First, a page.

23 October 2013 18:08 [Source: ICIS news]
WASHINGTON (ICIS)--The number of earthquakes in central Oklahoma has increased 13-fold in five years, the US Geological Survey (USGS) said on Wednesday, adding that the quake “swarm” may be related to oil and gas drilling in the area.
In the results of monitoring done in cooperation with the Oklahoma Geological Survey (OGS), USGS said that there have been more than 200 magnitude 3.0 or greater earthquakes in central Oklahoma since January 2009, “marking a significant rise in the frequency of these seismic events”.
USGS seismologist Bill Leith said that in the period from January 2009 through mid-2013, the average number of magnitude 3.0 earthquakes has climbed to 40 per year.
Prior to 2009, that central Oklahoma region typically experienced a 3.0 magnitude or higher temblor only one to three times per year in the 1975-2008 period.
Leith said that USGS is assessing the possibility that the rash of Oklahoma quakes -what geologists call an earthquake swarm - could increase chances for a large earthquake striking the region.
USGS also is “evaluating possible links between these earthquakes and wastewater disposal related to oil and gas production activities in the region”.
If the Oklahoma earthquake swarm can be definitively linked to oil and gas drilling - and the hydraulic fracturing (fracking) technique in particular - it would likely accelerate efforts being made by Washington to regulate and perhaps restrict fracking.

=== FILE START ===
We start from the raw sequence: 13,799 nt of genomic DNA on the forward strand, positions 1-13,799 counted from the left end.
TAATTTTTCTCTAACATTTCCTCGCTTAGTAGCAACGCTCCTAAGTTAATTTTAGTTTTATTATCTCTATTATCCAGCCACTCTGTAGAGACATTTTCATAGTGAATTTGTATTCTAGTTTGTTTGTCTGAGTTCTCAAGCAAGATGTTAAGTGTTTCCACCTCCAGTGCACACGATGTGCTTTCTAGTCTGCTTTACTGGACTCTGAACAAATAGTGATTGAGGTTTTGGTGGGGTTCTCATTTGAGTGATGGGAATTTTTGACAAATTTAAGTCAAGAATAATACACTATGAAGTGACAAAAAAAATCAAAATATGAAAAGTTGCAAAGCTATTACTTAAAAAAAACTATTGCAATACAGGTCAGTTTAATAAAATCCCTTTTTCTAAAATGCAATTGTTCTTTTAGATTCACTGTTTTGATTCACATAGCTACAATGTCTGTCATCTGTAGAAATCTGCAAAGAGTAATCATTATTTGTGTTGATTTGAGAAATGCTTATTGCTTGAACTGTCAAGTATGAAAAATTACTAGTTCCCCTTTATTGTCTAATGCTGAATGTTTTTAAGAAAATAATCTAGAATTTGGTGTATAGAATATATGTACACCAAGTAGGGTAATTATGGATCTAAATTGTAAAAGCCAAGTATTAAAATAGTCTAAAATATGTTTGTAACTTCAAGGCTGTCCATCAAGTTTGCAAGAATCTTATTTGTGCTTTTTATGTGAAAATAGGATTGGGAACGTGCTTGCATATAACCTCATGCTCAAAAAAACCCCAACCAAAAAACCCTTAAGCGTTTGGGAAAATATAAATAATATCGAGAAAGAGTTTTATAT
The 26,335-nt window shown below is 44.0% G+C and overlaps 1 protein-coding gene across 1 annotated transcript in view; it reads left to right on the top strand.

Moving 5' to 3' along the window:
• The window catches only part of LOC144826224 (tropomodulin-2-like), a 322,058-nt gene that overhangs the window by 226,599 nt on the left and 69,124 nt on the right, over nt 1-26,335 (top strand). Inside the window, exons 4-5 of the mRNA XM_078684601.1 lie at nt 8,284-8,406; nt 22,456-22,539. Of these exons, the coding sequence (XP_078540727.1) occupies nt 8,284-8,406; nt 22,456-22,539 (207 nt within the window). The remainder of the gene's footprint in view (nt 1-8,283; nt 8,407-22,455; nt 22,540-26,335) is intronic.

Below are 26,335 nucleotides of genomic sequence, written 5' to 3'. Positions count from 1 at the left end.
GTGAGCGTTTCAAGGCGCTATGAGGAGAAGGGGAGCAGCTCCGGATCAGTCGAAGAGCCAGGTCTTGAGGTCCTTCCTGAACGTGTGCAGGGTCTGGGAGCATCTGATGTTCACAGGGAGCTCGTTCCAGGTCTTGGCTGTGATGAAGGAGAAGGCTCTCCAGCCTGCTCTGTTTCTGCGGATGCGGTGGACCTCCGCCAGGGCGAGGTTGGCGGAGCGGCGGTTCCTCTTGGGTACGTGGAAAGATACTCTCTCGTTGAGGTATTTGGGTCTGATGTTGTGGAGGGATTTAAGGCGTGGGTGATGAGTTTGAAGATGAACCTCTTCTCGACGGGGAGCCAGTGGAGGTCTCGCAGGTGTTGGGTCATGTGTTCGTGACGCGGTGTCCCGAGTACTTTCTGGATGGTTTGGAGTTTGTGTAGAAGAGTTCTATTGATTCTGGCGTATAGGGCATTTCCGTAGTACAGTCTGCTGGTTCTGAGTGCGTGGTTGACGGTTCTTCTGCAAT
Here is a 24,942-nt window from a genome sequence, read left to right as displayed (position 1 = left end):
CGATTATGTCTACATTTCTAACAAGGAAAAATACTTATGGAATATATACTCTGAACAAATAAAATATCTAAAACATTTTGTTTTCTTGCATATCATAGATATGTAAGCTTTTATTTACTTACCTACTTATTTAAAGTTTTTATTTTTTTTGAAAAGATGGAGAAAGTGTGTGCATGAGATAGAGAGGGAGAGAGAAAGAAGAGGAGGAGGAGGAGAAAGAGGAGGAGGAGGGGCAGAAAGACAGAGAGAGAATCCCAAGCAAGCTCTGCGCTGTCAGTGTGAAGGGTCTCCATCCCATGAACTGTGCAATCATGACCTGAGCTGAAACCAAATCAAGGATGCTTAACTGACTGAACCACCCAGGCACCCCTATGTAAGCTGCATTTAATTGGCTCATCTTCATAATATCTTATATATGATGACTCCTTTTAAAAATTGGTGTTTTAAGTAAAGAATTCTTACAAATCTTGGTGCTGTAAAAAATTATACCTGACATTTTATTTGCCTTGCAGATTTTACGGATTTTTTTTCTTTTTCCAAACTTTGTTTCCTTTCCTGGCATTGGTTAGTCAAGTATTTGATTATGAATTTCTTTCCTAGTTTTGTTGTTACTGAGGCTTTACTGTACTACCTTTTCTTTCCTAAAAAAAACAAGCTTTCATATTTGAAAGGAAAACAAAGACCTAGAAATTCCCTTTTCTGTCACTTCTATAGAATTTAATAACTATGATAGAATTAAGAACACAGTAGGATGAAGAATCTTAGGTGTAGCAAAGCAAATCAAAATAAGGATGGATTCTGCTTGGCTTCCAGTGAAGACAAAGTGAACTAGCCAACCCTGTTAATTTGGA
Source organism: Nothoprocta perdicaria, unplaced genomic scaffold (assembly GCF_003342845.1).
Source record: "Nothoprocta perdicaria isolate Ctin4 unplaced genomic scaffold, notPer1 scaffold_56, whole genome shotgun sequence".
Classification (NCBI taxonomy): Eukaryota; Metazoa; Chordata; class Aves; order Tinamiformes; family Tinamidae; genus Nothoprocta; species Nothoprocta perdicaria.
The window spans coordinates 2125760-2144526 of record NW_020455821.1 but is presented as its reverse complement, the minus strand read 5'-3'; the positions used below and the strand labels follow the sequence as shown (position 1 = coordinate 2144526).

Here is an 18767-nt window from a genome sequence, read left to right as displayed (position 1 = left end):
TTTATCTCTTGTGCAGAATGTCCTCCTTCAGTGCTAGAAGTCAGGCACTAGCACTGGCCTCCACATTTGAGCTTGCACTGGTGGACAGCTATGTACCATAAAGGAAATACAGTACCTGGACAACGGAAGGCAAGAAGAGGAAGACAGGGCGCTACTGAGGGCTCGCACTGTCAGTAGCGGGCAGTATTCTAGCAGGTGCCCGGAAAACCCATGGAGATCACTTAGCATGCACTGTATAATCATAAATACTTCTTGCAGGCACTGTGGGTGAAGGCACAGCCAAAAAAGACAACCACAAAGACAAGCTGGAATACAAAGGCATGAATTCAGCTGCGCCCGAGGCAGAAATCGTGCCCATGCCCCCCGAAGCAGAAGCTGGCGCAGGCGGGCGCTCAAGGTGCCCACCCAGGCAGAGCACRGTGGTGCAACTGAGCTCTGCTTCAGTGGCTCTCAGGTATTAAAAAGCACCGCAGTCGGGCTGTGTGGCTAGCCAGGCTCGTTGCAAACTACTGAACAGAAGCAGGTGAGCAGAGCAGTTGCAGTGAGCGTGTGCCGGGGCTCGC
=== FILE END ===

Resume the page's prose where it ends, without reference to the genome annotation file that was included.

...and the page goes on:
Fracking and horizontal drilling are key to production of newly abundant natural gas from shale deposits in a half-dozen areas across the US.
Minor earthquakes in England in April-May 2011 were attributed to a fracking operation.
An earlier study by OGS said there was a “strong correlation” between fracking and a swarm of 50 low-magnitude quakes that struck Elmore City, Oklahoma, in a 24-hour period in January 2011.
Leith said that a statistical analysis of the Oklahoma swarm “suggests that a contributing factor to the increase in earthquake triggers may be from activities such as wastewater disposal, a phenomenon known as "injection-induced seismicity”.
On the Richter scale, an earthquake of 3.0 to 3.9 magnitude is classed as “minor” and can often be felt by people and might rattle indoor objects but rarely causes any damage.
A quake in the magnitude range of 4.00 to 4.9 is considered “light” and would be clearly felt by people in the region, would cause objects to fall off shelves or fall over and might result in no or minimal structural damage.
Leith said that earthquakes of magnitude 4.2 and 4.4 struck in an area east of Oklahoma City on 16 April this year, causing objects to fall off shelves.
As part of the recent five-year swarm, a far more serious magnitude 5.6 temblor hit near Prague, Oklahoma, on 5 November 2011 and caused damage to homes and larger structures.
It was the largest quake ever recorded in Oklahoma, and the last previous earthquake in the 5.0 or higher magnitude range was in 1952.
USGS said that while Oklahoma has been known for decades to be “earthquake country”, the new swam of temblors is “an increased hazard that has important implications for residents and businesses in the area”.
At least 10 different federal agencies have already launched as many as 14 separate regulatory initiatives aimed at determining the environmental impact of fracking and whether federal regulation or restriction of the technique is needed.
Last year the White House set up a multi-agency task force to consider whether and how fracking should be regulated at the federal level. Also last year, the Environmental Protection Agency (EPA) issued rules governing emissions from fracking operations and other gas drilling.
Part of the Interior Department, USGS is focused on providing reliable scientific information to describe and understand the Earth.
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